Chancellor announces rail funding

Posted on 12 Oct 2017 and read 258 times
Chancellor announces rail funding In a speech he made at the Conservative Party conference, Chancellor Philip Hammond said that rail infrastructure in the North of England will get a £300 million investment, which will be used to link HS2 — the high-speed rail line running from London to Birmingham — with faster services between Liverpool, Manchester, Sheffield, Leeds and York.

This so-called ‘Northern Powerhouse’ scheme has been mooted for a long time, as a way to bring growth to cities in the North of England.

Originally, it was to include full electrification of the lines from London to Sheffield and Manchester to Leeds, but those projects have since been dropped.

The Government’s latest decision represents a renewed commitment to improving transport links in the North. Mr Hammond said: “This investment will go towards ensuring that HS2 infrastructure can link up with future Northern Powerhouse and Midlands rail projects — helping the towns and cities of the North reach their full potential.”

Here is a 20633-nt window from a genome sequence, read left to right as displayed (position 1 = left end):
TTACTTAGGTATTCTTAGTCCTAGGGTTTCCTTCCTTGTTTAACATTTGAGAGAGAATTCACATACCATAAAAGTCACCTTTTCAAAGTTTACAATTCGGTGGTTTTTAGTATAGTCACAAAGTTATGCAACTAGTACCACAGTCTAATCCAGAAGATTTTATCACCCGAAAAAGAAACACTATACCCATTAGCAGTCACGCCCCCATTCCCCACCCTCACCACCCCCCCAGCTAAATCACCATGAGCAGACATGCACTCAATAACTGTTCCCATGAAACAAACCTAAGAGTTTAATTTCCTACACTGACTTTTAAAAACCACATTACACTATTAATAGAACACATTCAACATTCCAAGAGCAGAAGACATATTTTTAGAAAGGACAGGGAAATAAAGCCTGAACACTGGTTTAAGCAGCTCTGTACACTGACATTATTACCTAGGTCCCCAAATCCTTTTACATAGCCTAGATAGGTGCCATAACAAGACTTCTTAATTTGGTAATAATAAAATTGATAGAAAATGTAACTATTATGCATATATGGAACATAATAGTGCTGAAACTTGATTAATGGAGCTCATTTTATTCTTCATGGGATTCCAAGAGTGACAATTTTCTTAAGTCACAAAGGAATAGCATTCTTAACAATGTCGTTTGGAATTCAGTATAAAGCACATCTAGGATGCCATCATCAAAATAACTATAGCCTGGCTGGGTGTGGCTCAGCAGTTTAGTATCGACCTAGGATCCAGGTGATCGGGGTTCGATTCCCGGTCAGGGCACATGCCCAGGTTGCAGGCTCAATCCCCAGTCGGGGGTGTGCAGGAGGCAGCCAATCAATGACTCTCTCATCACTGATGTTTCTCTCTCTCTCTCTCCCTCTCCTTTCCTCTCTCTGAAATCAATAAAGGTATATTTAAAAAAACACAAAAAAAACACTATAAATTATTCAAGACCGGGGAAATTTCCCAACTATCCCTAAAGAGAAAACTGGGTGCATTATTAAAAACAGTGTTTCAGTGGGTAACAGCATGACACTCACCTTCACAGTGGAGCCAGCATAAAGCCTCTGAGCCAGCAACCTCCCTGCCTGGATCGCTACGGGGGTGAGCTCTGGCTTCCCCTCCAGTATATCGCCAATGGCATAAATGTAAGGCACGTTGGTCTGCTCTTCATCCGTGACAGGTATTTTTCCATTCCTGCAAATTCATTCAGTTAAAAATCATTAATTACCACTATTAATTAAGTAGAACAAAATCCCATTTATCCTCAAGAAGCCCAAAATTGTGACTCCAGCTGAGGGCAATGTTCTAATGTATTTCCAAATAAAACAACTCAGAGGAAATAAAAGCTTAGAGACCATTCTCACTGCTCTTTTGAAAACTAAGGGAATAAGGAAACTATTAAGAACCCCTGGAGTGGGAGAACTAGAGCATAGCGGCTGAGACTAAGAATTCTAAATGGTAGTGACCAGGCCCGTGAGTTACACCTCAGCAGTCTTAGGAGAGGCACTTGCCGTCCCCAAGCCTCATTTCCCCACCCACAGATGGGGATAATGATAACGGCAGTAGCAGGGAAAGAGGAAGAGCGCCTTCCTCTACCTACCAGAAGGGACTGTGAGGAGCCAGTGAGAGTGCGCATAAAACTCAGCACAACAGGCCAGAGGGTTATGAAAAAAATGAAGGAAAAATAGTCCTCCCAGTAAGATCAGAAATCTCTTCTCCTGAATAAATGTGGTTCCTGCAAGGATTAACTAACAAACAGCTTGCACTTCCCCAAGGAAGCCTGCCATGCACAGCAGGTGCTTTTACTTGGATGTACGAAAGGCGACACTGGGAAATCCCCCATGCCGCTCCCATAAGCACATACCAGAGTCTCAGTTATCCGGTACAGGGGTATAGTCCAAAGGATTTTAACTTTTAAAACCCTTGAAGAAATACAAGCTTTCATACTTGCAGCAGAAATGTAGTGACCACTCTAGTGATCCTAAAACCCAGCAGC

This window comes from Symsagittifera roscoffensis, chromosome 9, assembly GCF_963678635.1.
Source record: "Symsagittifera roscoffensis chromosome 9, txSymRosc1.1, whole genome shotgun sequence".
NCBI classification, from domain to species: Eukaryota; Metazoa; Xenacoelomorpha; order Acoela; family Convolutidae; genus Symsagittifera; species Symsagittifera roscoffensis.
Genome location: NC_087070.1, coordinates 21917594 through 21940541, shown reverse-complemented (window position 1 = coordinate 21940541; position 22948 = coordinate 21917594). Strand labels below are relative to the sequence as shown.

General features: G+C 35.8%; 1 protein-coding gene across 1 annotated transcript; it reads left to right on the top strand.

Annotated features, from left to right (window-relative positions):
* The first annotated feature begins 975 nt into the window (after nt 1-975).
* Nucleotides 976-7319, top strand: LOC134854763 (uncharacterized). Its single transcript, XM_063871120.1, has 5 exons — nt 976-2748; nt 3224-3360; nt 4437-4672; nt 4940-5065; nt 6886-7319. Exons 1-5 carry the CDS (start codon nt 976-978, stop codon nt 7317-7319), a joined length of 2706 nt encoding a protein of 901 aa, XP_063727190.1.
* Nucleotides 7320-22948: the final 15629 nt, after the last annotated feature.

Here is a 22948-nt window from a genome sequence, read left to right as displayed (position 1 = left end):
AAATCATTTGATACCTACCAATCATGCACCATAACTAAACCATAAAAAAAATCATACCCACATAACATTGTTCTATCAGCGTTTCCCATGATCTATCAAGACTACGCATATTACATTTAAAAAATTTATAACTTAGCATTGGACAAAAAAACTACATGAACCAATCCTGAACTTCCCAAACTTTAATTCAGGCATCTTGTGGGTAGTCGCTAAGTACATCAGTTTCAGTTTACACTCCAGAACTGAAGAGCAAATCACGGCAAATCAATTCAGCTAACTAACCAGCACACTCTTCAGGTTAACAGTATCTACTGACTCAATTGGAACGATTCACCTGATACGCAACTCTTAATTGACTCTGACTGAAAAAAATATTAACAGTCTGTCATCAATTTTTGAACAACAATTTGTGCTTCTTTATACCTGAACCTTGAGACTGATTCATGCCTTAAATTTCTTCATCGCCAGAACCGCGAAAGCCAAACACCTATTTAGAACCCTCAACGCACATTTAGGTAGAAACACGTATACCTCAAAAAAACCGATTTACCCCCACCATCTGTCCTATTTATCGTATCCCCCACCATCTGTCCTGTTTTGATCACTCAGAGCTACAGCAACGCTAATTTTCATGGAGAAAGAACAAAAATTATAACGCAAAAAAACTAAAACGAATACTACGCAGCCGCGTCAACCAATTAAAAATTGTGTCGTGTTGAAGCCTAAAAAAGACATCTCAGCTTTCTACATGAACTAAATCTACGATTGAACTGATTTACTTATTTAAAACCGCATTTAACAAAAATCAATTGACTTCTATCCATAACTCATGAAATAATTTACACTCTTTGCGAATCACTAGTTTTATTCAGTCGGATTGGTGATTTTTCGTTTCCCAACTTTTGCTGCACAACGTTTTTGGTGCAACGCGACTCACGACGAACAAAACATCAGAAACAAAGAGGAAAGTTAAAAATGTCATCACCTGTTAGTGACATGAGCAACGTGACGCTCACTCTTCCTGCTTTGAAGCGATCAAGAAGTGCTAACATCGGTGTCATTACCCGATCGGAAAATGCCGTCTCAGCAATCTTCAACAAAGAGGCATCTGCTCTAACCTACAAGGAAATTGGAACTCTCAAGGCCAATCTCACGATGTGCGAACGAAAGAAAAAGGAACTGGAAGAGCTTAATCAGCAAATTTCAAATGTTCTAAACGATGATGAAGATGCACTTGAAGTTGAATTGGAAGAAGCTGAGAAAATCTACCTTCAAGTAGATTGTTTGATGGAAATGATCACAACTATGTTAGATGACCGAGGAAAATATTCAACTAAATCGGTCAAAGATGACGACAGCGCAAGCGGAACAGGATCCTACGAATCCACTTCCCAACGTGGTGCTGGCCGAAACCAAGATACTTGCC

Earlier, Rail Minister Paul Maynard said Northern Powerhouse Rail would help unlock the full benefits of HS2. “My view is that there is no point in having HS2 if you don’t have Northern Powerhouse Rail. The whole point of HS2 coming to the North is to reduce the North-South divide.”

The announcement has been welcomed by the Railway Industry Association. Its chief executive, Darren Caplan, said: “I am delighted to see the Chancellor commit to £300 million for new rail projects across the North.

"This funding is very much needed in order to speed up journey times and provide better services for passengers and freight customers across the region, and also to improve countrywide connectivity.”

Speaking to Professional Engineering, Simon Iwnicki — director of the University of Huddersfield’s Institute of Railway Research — said it remains to be seen how the £300 million investment will be used, but in the absence of full electrification, any new proposals are likely to rely on ‘bi-mode trains’ that can run on both diesel and electric.

“These are starting to come into use in the UK, with the new Hitachi fleets being supplied to Great Western and the Transpennine routes. They draw power from the overhead lines when they’re available, and use diesel engines when they’re not.”

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